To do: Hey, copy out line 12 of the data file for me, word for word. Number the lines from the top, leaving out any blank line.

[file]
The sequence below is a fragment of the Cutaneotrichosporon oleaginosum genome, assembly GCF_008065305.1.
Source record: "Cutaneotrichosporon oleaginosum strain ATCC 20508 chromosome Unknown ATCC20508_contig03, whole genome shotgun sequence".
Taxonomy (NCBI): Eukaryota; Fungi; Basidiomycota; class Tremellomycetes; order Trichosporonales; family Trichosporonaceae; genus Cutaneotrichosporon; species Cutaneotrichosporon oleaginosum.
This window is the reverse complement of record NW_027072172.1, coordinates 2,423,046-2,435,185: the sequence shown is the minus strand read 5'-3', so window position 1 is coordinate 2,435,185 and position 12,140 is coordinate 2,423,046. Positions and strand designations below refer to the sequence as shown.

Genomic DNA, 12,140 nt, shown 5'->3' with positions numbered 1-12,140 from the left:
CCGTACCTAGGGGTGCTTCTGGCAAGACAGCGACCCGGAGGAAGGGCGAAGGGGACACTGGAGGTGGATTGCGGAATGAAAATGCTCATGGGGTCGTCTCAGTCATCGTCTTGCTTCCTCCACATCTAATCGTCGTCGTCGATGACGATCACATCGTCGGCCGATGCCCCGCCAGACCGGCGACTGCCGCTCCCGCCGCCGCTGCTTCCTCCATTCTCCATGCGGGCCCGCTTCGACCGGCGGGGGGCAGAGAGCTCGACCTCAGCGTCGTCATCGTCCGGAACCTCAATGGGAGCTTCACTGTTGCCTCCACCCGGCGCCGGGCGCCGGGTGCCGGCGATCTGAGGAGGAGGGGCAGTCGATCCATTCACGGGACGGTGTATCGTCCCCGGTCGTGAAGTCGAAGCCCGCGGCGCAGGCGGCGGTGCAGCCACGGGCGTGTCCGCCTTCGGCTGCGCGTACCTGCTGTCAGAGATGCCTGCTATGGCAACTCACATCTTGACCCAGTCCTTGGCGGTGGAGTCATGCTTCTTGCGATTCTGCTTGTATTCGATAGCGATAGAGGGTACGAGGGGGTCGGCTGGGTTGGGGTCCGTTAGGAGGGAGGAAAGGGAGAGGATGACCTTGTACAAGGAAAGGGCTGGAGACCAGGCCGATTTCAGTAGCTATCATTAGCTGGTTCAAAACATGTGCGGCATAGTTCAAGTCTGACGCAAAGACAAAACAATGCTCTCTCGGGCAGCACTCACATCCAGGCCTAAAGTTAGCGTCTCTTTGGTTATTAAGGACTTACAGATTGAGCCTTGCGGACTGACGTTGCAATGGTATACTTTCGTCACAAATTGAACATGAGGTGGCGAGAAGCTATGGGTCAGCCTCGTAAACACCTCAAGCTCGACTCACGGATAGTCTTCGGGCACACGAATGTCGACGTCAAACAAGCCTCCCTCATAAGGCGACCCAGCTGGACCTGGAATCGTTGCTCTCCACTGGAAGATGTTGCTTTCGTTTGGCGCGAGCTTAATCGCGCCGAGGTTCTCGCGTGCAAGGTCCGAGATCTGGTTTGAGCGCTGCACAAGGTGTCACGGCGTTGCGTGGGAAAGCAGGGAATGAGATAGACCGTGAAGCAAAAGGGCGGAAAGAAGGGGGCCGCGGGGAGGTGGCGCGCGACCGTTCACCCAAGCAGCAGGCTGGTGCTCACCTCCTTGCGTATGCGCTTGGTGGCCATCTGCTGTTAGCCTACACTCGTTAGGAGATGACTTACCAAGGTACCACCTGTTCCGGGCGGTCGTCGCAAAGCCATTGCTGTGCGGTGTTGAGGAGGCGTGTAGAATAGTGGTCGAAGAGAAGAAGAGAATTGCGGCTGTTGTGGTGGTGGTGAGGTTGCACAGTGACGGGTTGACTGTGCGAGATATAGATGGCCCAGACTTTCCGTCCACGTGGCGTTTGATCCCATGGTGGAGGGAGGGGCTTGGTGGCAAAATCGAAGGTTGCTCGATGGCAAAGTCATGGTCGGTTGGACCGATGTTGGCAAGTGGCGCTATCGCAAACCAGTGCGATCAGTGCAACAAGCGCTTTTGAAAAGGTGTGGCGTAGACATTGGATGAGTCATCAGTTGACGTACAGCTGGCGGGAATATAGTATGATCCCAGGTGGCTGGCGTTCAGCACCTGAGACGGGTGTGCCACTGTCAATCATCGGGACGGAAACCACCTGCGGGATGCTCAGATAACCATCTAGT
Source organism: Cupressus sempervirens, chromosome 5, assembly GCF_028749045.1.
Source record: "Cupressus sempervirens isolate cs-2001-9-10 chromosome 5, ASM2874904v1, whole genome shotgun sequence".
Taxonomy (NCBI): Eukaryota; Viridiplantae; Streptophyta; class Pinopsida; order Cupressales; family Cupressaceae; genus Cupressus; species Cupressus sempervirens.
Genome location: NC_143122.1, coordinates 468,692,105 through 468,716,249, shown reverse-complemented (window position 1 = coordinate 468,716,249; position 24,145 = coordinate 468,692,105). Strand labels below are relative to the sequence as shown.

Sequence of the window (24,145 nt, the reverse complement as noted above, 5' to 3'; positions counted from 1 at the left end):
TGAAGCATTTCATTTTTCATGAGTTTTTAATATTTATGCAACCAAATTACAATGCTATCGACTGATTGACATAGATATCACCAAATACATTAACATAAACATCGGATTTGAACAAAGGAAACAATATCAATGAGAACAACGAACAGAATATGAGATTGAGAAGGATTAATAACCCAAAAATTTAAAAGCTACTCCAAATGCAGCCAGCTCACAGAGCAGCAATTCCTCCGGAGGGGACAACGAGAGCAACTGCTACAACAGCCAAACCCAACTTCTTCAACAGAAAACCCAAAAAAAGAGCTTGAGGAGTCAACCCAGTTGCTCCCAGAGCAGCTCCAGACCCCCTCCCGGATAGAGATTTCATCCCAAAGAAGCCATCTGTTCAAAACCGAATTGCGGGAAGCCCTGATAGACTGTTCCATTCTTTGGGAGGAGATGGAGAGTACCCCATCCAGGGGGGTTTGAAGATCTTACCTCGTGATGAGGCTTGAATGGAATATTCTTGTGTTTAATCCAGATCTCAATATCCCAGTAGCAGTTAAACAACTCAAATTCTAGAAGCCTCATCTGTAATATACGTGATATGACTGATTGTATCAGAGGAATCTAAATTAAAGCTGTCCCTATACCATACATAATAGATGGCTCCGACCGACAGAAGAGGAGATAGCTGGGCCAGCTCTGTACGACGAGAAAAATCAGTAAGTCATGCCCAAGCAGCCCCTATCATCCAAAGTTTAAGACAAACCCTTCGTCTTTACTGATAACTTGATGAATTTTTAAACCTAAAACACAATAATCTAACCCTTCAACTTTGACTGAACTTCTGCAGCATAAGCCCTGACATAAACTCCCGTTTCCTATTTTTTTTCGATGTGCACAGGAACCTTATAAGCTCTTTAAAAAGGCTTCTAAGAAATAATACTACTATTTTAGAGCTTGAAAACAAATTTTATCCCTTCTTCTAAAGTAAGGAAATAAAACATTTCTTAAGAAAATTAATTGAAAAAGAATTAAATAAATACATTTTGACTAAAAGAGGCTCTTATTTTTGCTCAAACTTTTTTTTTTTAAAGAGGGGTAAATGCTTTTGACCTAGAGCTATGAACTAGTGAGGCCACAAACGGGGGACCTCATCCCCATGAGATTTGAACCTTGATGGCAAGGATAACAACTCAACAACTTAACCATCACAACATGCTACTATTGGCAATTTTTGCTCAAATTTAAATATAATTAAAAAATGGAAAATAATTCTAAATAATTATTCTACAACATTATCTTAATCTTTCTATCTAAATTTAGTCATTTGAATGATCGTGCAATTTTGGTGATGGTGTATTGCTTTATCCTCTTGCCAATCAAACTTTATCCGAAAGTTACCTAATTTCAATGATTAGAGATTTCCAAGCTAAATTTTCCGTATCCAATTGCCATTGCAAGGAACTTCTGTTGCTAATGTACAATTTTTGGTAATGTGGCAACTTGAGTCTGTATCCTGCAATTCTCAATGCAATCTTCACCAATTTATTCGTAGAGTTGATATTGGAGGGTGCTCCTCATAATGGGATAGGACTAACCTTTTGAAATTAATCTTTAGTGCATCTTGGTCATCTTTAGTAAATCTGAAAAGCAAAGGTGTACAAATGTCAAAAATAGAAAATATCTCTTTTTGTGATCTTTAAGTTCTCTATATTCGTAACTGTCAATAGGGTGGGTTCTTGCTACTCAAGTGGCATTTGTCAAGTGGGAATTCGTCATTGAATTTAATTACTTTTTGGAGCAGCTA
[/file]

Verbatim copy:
TGAAGCATTTCATTTTTCATGAGTTTTTAATATTTATGCAACCAAATTACAATGCTATCGACTGATTGACATAGATATCACCAAATACATTAACATAAACATCGGATTTGAACAAAGGAAACAATATCAATGAGAACAACGAACAGAATATGAGATTGAGAAGGATTAATAACCCAAAAATTTAAAAGCTACTCCAAATGCAGCCAGCTCACAGAGCAGCAATTCCTCCGGAGGGGACAACGAGAGCAACTGCTACAACAGCCAAACCCAACTTCTTCAACAGAAAACCCAAAAAAAGAGCTTGAGGAGTCAACCCAGTTGCTCCCAGAGCAGCTCCAGACCCCCTCCCGGATAGAGATTTCATCCCAAAGAAGCCATCTGTTCAAAACCGAATTGCGGGAAGCCCTGATAGACTGTTCCATTCTTTGGGAGGAGATGGAGAGTACCCCATCCAGGGGGGTTTGAAGATCTTACCTCGTGATGAGGCTTGAATGGAATATTCTTGTGTTTAATCCAGATCTCAATATCCCAGTAGCAGTTAAACAACTCAAATTCTAGAAGCCTCATCTGTAATATACGTGATATGACTGATTGTATCAGAGGAATCTAAATTAAAGCTGTCCCTATACCATACATAATAGATGGCTCCGACCGACAGAAGAGGAGATAGCTGGGCCAGCTCTGTACGACGAGAAAAATCAGTAAGTCATGCCCAAGCAGCCCCTATCATCCAAAGTTTAAGACAAACCCTTCGTCTTTACTGATAACTTGATGAATTTTTAAACCTAAAACACAATAATCTAACCCTTCAACTTTGACTGAACTTCTGCAGCATAAGCCCTGACATAAACTCCCGTTTCCTATTTTTTTTCGATGTGCACAGGAACCTTATAAGCTCTTTAAAAAGGCTTCTAAGAAATAATACTACTATTTTAGAGCTTGAAAACAAATTTTATCCCTTCTTCTAAAGTAAGGAAATAAAACATTTCTTAAGAAAATTAATTGAAAAAGAATTAAATAAATACATTTTGACTAAAAGAGGCTCTTATTTTTGCTCAAACTTTTTTTTTTTAAAGAGGGGTAAATGCTTTTGACCTAGAGCTATGAACTAGTGAGGCCACAAACGGGGGACCTCATCCCCATGAGATTTGAACCTTGATGGCAAGGATAACAACTCAACAACTTAACCATCACAACATGCTACTATTGGCAATTTTTGCTCAAATTTAAATATAATTAAAAAATGGAAAATAATTCTAAATAATTATTCTACAACATTATCTTAATCTTTCTATCTAAATTTAGTCATTTGAATGATCGTGCAATTTTGGTGATGGTGTATTGCTTTATCCTCTTGCCAATCAAACTTTATCCGAAAGTTACCTAATTTCAATGATTAGAGATTTCCAAGCTAAATTTTCCGTATCCAATTGCCATTGCAAGGAACTTCTGTTGCTAATGTACAATTTTTGGTAATGTGGCAACTTGAGTCTGTATCCTGCAATTCTCAATGCAATCTTCACCAATTTATTCGTAGAGTTGATATTGGAGGGTGCTCCTCATAATGGGATAGGACTAACCTTTTGAAATTAATCTTTAGTGCATCTTGGTCATCTTTAGTAAATCTGAAAAGCAAAGGTGTACAAATGTCAAAAATAGAAAATATCTCTTTTTGTGATCTTTAAGTTCTCTATATTCGTAACTGTCAATAGGGTGGGTTCTTGCTACTCAAGTGGCATTTGTCAAGTGGGAATTCGTCATTGAATTTAATTACTTTTTGGAGCAGCTA